It’s only now that I’m grown that I realize that reading as a hobby is not as prevalent as movies and TV shows would have you believe. Pop culture has us thinking that gorgeous nerds who enjoy Tolstoy and Vonnegut are around every corner.

Not so.

I used to think adults were being patronizing every time they ooh-ed and ahh-ed when they saw me sitting by myself, reading a book. Now I know they were gasping over a rather rare specimen.

People read, people have to read, on a daily basis. You read menus, instructions, labels, and signs. But a woefully small amount of people actually read books for pleasure. Like books books.

And that’s terrible.

There’s a quiet joy that can come from reading a book for pleasure. You find one you like, because of course you cater to your preferences, and then in your spare time, you immerse yourself in another person’s world, another person’s story, another person’s thoughts.

Reading a book is like dipping yourself into another person’s perspective, and when you learn to think about another person’s point of view, you gain empathy. You gain the ability to put yourself in another person’s shoes.

Granted, reading is not the only way to learn empathy, and it’s also no guarantee that you will be empathetic.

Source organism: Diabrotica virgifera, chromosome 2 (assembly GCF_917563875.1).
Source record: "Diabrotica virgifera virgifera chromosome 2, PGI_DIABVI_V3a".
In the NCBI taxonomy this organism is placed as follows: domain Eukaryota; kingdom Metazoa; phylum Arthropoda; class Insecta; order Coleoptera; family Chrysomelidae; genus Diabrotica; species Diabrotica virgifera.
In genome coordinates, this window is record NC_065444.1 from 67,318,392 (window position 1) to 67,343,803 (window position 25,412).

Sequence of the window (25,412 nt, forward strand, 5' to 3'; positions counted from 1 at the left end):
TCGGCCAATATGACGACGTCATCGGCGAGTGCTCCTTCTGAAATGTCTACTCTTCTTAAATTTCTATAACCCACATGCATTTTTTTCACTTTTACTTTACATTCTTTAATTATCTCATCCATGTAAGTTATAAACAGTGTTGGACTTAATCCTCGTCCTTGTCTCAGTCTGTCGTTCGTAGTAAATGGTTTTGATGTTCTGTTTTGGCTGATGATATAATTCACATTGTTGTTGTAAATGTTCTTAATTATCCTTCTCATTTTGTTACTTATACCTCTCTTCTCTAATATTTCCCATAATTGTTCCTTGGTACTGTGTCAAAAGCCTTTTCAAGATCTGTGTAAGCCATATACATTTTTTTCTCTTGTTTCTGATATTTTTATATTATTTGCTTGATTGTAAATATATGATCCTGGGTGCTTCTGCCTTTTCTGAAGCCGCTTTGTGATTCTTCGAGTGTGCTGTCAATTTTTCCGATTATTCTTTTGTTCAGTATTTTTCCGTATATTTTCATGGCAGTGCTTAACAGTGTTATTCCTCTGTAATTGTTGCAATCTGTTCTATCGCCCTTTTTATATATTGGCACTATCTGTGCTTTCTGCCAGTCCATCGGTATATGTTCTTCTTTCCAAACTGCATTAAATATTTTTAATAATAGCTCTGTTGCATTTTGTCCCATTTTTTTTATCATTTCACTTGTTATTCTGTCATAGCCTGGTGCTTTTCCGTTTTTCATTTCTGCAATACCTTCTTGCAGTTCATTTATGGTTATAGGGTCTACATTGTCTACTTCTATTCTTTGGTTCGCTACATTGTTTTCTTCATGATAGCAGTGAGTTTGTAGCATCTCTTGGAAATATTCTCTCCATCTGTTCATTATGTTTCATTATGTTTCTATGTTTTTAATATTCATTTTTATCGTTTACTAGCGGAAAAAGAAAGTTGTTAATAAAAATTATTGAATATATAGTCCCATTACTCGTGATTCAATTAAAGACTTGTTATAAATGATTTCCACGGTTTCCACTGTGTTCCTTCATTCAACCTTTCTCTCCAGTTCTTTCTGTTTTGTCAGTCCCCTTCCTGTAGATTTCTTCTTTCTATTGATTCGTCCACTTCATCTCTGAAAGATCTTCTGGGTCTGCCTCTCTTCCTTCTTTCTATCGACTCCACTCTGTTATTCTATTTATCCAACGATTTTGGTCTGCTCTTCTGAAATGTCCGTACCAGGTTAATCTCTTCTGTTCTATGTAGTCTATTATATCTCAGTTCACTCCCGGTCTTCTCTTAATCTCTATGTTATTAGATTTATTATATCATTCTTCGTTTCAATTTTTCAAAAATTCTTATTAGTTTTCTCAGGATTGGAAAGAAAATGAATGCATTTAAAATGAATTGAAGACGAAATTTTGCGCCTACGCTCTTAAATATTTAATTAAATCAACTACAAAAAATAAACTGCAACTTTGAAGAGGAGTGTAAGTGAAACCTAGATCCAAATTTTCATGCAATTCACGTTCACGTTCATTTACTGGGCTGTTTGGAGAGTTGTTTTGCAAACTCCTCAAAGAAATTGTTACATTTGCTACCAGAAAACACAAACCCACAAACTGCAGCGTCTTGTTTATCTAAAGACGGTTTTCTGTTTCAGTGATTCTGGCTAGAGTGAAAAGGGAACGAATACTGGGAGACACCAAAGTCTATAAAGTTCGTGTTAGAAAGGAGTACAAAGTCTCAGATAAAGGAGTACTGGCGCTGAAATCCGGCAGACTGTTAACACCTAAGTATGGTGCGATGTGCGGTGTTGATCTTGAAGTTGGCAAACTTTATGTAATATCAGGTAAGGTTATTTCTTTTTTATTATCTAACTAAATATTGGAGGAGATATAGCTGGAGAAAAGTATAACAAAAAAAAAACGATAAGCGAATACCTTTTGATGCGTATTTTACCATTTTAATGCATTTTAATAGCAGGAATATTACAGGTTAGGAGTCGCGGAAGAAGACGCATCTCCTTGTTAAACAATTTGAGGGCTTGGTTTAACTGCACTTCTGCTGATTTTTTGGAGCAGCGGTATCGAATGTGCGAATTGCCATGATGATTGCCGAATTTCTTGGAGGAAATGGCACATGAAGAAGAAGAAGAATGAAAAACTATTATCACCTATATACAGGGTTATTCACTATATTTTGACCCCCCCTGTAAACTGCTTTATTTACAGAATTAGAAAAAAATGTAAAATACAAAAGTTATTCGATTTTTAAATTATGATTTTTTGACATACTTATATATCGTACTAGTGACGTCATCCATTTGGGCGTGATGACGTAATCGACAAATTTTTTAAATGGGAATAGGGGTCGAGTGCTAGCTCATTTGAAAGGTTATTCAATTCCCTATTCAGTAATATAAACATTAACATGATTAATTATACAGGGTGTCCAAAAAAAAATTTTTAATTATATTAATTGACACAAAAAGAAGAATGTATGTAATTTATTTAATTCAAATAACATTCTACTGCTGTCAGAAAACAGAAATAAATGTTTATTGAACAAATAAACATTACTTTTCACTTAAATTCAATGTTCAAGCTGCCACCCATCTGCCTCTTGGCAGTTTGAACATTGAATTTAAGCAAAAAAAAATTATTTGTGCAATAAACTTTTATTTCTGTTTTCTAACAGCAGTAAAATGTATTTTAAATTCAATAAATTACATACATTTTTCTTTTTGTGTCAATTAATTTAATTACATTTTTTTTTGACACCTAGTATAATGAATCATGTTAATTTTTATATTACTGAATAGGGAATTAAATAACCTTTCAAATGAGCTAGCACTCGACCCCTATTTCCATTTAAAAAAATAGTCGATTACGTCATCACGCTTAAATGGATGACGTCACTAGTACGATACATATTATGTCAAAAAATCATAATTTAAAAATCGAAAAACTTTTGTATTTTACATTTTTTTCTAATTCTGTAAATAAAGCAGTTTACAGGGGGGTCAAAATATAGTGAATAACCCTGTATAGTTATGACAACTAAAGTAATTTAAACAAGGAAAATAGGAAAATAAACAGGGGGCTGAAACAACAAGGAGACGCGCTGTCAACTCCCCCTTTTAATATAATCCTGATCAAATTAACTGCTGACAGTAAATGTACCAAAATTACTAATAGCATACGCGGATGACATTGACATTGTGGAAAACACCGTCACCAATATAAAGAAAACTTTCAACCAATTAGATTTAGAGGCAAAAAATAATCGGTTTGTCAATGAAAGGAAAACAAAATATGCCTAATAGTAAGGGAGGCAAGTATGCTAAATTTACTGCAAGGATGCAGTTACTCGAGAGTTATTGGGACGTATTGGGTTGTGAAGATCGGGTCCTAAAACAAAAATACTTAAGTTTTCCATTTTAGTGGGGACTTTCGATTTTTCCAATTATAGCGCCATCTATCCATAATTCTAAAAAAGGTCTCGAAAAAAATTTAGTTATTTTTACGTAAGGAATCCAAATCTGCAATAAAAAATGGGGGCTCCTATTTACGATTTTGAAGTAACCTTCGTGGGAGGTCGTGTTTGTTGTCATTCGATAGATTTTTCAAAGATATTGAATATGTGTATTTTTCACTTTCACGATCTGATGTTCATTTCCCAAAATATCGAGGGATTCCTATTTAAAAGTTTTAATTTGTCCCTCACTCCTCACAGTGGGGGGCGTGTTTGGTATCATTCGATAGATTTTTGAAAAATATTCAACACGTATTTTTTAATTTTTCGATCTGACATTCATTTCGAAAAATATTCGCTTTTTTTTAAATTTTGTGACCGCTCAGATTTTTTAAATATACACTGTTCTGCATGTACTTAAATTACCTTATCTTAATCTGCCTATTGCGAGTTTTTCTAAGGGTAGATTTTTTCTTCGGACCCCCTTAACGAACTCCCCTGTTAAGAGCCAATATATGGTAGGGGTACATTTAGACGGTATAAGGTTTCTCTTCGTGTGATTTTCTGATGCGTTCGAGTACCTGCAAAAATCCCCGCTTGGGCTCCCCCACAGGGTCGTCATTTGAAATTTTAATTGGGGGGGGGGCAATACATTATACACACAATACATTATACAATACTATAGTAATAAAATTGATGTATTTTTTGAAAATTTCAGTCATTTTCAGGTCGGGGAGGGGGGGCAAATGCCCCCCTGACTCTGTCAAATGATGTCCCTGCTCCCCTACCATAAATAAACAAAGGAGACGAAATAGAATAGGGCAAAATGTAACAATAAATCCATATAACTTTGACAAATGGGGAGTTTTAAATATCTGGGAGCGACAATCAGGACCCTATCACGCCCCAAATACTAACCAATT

But it’s a great place to start.

I think that reading as a kid is incredibly important not because it’s a future life skill but because as a child, you’re at your most selfish. When you’re in your single-digits, you have this mindset that you’re at the center of the universe. (And to make matters worse, you never knew you thought that until after you’ve grown up.) Books help to alleviate that habit.

Well, the title of this post, upon a second reading, sounds a tad accusatory. Like I’m about to start getting on people’s cases for not reading enough.

And hell…

…I think I am.

A person’s hobbies should be their own thing. I’m not going to prescribe reading as a hobby for people.

I am going to prescribe reading as a part of everyday life though. I think reading a book should be as commonplace as eating lunch or driving a car. A person should do it everyday. If you are a human being alive on this planet and you have the capacity to read a book, you should goddamn do it.

“Wow,” you might be thinking. “This particular Below Average post is a bit vitriolic. Who spit in her coffee this morning?”

You don’t even have to read an entire book a day. Just a chapter. Heck, just three paragraphs. But by incorporating reading a book into your everyday life, your speaking skills will improve, your writing skills will improve, and your people skills will improve.